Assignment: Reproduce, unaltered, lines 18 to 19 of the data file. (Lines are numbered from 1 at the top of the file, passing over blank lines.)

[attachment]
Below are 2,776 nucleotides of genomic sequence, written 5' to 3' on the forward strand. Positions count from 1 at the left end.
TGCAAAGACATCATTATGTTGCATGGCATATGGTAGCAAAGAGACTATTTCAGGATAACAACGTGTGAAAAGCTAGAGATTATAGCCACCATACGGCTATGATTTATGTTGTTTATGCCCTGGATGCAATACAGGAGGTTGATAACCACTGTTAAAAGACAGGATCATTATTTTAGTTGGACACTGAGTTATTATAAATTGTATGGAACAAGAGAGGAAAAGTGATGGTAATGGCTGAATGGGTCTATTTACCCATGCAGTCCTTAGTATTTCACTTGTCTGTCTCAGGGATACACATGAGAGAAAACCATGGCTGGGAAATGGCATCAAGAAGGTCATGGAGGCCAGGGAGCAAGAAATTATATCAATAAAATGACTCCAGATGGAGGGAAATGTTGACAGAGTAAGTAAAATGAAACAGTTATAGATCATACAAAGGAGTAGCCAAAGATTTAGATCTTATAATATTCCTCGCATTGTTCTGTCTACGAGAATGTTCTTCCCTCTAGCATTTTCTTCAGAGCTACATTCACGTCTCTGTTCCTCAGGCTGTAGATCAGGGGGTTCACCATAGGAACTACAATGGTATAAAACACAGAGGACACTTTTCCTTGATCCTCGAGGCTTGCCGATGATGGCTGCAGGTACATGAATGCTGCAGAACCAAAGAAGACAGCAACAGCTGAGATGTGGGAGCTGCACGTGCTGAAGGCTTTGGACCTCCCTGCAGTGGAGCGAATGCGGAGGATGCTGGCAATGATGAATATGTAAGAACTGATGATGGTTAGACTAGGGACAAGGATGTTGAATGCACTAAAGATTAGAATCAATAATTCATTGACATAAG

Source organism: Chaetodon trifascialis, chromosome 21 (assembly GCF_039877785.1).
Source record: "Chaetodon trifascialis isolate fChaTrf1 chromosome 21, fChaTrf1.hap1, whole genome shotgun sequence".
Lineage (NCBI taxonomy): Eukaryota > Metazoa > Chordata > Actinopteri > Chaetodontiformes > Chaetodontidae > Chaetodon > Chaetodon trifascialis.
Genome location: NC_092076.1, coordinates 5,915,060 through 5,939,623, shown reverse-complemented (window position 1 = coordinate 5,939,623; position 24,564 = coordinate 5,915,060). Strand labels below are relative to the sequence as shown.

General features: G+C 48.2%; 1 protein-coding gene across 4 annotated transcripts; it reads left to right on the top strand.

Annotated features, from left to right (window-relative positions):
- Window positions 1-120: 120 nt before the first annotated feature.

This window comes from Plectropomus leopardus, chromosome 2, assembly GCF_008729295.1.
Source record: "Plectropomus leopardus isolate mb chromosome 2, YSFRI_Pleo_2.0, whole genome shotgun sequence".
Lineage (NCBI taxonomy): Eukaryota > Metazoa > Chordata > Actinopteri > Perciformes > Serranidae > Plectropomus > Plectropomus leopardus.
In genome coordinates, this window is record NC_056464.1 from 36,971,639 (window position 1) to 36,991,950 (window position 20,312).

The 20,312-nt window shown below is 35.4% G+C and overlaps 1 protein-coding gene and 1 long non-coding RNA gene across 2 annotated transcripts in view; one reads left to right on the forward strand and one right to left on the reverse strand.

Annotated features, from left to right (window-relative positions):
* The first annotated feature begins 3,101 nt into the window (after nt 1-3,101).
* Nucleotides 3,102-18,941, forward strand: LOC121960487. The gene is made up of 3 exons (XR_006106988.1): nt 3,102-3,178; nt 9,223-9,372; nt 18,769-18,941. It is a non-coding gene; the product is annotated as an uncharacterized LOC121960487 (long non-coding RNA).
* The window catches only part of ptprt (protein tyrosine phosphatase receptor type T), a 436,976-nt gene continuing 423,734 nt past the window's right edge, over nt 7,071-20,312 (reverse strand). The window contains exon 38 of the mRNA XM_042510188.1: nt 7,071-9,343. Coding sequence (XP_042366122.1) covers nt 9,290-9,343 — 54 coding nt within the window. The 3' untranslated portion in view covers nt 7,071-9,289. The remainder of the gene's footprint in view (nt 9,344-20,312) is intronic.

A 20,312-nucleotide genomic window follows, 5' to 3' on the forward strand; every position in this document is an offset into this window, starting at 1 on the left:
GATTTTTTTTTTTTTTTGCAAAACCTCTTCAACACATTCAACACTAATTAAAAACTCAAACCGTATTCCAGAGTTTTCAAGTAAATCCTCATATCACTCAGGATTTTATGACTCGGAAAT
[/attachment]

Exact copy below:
* The window catches only part of ptprt (protein tyrosine phosphatase receptor type T), a 436,976-nt gene continuing 423,734 nt past the window's right edge, over nt 7,071-20,312 (reverse strand). The window contains exon 38 of the mRNA XM_042510188.1: nt 7,071-9,343. Coding sequence (XP_042366122.1) covers nt 9,290-9,343 — 54 coding nt within the window. The 3' untranslated portion in view covers nt 7,071-9,289. The remainder of the gene's footprint in view (nt 9,344-20,312) is intronic.

A 20,312-nucleotide genomic window follows, 5' to 3' on the forward strand; every position in this document is an offset into this window, starting at 1 on the left: